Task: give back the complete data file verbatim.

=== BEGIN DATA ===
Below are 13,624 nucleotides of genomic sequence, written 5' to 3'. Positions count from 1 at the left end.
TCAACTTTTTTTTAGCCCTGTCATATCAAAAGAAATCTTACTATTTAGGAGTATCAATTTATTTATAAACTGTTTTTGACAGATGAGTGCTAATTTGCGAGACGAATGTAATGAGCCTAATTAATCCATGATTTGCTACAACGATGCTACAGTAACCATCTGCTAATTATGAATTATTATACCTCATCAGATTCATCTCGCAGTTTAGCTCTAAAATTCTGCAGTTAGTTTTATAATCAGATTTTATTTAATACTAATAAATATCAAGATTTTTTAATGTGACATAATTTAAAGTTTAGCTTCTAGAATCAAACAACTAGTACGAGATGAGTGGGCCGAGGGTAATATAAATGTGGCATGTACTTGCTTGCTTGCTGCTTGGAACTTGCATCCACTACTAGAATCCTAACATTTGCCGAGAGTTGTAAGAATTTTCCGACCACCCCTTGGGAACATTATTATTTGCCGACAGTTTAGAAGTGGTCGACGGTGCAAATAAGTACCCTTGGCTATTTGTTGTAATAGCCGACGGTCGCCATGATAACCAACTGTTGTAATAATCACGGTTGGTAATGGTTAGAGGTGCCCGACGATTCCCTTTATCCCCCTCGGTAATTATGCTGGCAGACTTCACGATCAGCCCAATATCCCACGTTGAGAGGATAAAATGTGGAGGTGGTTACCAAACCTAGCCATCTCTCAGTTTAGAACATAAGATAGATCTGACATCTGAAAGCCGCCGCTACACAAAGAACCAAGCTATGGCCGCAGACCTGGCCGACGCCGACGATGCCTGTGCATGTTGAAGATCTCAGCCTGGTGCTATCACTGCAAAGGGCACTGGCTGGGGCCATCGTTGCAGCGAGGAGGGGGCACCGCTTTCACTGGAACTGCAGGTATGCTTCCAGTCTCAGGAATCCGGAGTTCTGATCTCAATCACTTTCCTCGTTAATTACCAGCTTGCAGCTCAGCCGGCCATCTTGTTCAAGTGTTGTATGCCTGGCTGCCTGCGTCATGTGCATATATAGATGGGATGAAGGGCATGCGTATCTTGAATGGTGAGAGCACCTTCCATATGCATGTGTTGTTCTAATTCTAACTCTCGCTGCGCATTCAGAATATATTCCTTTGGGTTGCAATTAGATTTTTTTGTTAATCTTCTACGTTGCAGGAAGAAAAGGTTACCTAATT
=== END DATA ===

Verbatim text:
Below are 13,624 nucleotides of genomic sequence, written 5' to 3'. Positions count from 1 at the left end.
TCAACTTTTTTTTAGCCCTGTCATATCAAAAGAAATCTTACTATTTAGGAGTATCAATTTATTTATAAACTGTTTTTGACAGATGAGTGCTAATTTGCGAGACGAATGTAATGAGCCTAATTAATCCATGATTTGCTACAACGATGCTACAGTAACCATCTGCTAATTATGAATTATTATACCTCATCAGATTCATCTCGCAGTTTAGCTCTAAAATTCTGCAGTTAGTTTTATAATCAGATTTTATTTAATACTAATAAATATCAAGATTTTTTAATGTGACATAATTTAAAGTTTAGCTTCTAGAATCAAACAACTAGTACGAGATGAGTGGGCCGAGGGTAATATAAATGTGGCATGTACTTGCTTGCTTGCTGCTTGGAACTTGCATCCACTACTAGAATCCTAACATTTGCCGAGAGTTGTAAGAATTTTCCGACCACCCCTTGGGAACATTATTATTTGCCGACAGTTTAGAAGTGGTCGACGGTGCAAATAAGTACCCTTGGCTATTTGTTGTAATAGCCGACGGTCGCCATGATAACCAACTGTTGTAATAATCACGGTTGGTAATGGTTAGAGGTGCCCGACGATTCCCTTTATCCCCCTCGGTAATTATGCTGGCAGACTTCACGATCAGCCCAATATCCCACGTTGAGAGGATAAAATGTGGAGGTGGTTACCAAACCTAGCCATCTCTCAGTTTAGAACATAAGATAGATCTGACATCTGAAAGCCGCCGCTACACAAAGAACCAAGCTATGGCCGCAGACCTGGCCGACGCCGACGATGCCTGTGCATGTTGAAGATCTCAGCCTGGTGCTATCACTGCAAAGGGCACTGGCTGGGGCCATCGTTGCAGCGAGGAGGGGGCACCGCTTTCACTGGAACTGCAGGTATGCTTCCAGTCTCAGGAATCCGGAGTTCTGATCTCAATCACTTTCCTCGTTAATTACCAGCTTGCAGCTCAGCCGGCCATCTTGTTCAAGTGTTGTATGCCTGGCTGCCTGCGTCATGTGCATATATAGATGGGATGAAGGGCATGCGTATCTTGAATGGTGAGAGCACCTTCCATATGCATGTGTTGTTCTAATTCTAACTCTCGCTGCGCATTCAGAATATATTCCTTTGGGTTGCAATTAGATTTTTTTGTTAATCTTCTACGTTGCAGGAAGAAAAGGTTACCTAATT